Keep track and measure correctly
If you or your child is following a low-phenylalanine diet, you'll need to keep records of the food eaten every day to be sure you're sticking to the specific, individualized dietary guidelines recommended by your dietitian.
To be as accurate as possible, measure the portions of your food using standard measuring cups and spoons and a kitchen scale that reads in grams. The food amounts are compared to a food list or are used to calculate the amount of phenylalanine eaten every day. Each meal and snack includes the appropriately divided portion of your daily PKU formula.
Food diaries or computer programs are available that list the amount of phenylalanine in baby foods, solid foods, PKU formulas, and common baking and cooking ingredients.
Buy low-protein products
Buying some of the many low-protein products, such as low-protein pasta, rice, flour and bread, which are available through specialty food retailers, may add variety to your diet.
These products allow people with PKU to eat lunches and dinners that more closely resemble what everyone else is eating. Like the PKU formulas, these products can be expensive, but you might consider splurging on a few favorites with the money you save on dairy and meat products.
Talk with your dietitian to find out how you can be creative with foods, to help stay on track. For example, you can transform the same basic lower phenylalanine vegetables into a whole menu of different dishes, using a little creativity — and a lot of seasonings. Herbs and flavorings low in phenylalanine can pack a flavorful punch. Just remember to measure and count every ingredient and adjust ideas to your individualized diet.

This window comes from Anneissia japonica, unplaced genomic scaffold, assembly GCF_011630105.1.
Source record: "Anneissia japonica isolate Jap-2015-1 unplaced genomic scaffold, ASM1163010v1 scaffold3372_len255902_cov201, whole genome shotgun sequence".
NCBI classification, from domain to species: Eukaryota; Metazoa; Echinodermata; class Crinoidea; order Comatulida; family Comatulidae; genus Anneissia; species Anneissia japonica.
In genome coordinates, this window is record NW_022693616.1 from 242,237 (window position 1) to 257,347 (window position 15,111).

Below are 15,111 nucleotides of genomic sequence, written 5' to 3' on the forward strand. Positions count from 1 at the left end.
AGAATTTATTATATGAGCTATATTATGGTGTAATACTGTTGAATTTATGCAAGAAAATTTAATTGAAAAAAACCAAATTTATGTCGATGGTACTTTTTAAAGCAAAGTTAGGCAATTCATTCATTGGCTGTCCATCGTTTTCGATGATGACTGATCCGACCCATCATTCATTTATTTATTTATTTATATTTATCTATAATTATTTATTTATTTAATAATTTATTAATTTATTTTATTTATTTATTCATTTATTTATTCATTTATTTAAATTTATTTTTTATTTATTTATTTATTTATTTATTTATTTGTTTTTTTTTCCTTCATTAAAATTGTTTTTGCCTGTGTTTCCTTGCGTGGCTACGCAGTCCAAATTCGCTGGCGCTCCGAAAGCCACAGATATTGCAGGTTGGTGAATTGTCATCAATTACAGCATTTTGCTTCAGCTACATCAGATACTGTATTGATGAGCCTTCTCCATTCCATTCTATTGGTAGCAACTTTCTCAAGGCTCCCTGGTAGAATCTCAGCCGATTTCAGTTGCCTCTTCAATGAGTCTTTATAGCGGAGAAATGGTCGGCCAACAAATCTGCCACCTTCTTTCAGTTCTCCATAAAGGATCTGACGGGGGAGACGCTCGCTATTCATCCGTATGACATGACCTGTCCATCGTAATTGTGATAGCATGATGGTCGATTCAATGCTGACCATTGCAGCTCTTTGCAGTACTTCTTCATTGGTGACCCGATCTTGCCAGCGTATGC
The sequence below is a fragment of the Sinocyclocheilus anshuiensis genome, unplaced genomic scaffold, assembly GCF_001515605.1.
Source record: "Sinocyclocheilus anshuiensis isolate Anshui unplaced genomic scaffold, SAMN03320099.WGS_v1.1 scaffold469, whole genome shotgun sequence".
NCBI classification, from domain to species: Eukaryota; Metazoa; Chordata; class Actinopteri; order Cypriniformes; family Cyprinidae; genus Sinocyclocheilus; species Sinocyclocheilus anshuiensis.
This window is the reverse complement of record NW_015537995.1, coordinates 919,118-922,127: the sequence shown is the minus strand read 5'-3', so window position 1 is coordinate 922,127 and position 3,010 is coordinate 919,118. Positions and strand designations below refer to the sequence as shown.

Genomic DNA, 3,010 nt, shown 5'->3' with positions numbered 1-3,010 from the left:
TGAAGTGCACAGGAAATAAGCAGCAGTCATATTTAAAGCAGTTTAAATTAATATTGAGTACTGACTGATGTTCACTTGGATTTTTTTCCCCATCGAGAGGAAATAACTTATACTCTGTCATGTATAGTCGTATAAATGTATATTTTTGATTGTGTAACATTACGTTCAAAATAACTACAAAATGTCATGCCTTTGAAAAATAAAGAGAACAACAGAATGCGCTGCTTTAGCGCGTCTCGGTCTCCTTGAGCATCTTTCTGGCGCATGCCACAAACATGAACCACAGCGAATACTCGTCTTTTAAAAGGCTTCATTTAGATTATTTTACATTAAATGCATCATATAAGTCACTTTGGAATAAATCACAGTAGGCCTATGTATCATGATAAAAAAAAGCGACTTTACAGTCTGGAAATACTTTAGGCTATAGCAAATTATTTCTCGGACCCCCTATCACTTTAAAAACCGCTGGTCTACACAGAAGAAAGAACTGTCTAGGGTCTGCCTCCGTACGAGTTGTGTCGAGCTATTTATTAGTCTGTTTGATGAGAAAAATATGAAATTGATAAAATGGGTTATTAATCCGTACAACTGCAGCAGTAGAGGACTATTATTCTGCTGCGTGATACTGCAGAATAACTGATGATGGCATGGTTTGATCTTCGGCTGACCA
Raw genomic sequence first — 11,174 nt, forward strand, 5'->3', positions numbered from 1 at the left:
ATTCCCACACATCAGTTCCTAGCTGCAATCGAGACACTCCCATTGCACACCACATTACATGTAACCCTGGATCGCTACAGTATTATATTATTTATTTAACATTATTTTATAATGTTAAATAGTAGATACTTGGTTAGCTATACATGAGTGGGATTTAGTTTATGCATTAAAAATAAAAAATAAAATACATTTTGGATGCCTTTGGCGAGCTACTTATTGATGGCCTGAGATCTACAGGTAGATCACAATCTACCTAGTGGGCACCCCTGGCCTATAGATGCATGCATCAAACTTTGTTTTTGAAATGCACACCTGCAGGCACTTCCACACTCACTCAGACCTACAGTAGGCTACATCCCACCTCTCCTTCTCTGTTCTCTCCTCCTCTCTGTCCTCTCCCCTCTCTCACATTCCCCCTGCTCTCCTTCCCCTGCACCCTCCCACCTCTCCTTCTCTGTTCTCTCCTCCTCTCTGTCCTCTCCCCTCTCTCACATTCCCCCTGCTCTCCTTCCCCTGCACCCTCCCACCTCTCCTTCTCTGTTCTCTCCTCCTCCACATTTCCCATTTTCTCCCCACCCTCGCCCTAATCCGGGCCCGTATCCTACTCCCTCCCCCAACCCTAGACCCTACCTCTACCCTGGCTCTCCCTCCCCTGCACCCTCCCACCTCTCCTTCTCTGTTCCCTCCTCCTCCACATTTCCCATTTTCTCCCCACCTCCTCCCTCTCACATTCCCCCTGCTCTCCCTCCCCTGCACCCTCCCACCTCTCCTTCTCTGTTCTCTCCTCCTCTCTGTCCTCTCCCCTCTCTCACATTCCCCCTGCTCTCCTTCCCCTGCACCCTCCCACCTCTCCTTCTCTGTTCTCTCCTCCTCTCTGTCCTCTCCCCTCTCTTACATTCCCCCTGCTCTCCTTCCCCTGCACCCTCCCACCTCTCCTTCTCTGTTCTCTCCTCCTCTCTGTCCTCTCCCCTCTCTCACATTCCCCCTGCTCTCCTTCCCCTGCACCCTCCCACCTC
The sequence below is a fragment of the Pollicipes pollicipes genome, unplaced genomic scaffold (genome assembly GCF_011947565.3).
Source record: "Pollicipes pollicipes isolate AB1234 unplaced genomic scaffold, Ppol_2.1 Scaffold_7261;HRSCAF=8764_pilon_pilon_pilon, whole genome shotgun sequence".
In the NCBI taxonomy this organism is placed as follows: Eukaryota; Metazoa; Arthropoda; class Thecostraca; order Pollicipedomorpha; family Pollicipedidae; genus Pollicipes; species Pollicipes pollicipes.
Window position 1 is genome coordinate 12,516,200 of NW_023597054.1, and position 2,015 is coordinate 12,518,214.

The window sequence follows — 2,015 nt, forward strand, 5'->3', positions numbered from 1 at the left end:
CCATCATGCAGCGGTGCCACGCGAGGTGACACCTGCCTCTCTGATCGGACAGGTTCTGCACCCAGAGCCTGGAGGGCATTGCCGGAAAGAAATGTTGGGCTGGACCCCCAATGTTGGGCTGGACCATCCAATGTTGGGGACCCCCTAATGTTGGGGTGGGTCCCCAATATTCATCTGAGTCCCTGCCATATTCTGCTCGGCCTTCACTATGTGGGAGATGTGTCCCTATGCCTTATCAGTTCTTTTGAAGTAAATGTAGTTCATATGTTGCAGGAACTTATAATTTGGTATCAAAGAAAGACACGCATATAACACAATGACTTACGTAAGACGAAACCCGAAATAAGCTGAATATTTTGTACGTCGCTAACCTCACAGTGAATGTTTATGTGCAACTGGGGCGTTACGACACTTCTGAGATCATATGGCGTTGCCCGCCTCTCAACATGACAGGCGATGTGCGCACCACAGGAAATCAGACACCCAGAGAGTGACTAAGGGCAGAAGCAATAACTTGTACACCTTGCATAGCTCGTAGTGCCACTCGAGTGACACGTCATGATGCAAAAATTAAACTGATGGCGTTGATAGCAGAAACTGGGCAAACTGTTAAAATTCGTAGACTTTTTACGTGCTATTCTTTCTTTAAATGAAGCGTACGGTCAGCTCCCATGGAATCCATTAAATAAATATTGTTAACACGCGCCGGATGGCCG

If you have any other health conditions, you may need to consider those, too, when you plan your diet. Talk to your doctor or dietitian if you have any questions.
Nov. 26, 2014
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- Greene CL, et al. National Institutes of Health (NIH) review of evidence in phenylalanine hydroxylase deficiency (phenylketonuria) and recommendations/guidelines for therapy from the American College of Medical Genetics (ACMG) and Genetics Metabolic Dietitians International (GMDI). Molecular Genetics and Metabolism. 2014;112:85.
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- Zeratsky KA (expert opinion). Mayo Clinic, Rochester, Minn. Nov. 5, 2014.
- Gavrilov DK (expert opinion). Mayo Clinic, Rochester, Minn. Nov. 10, 2014.
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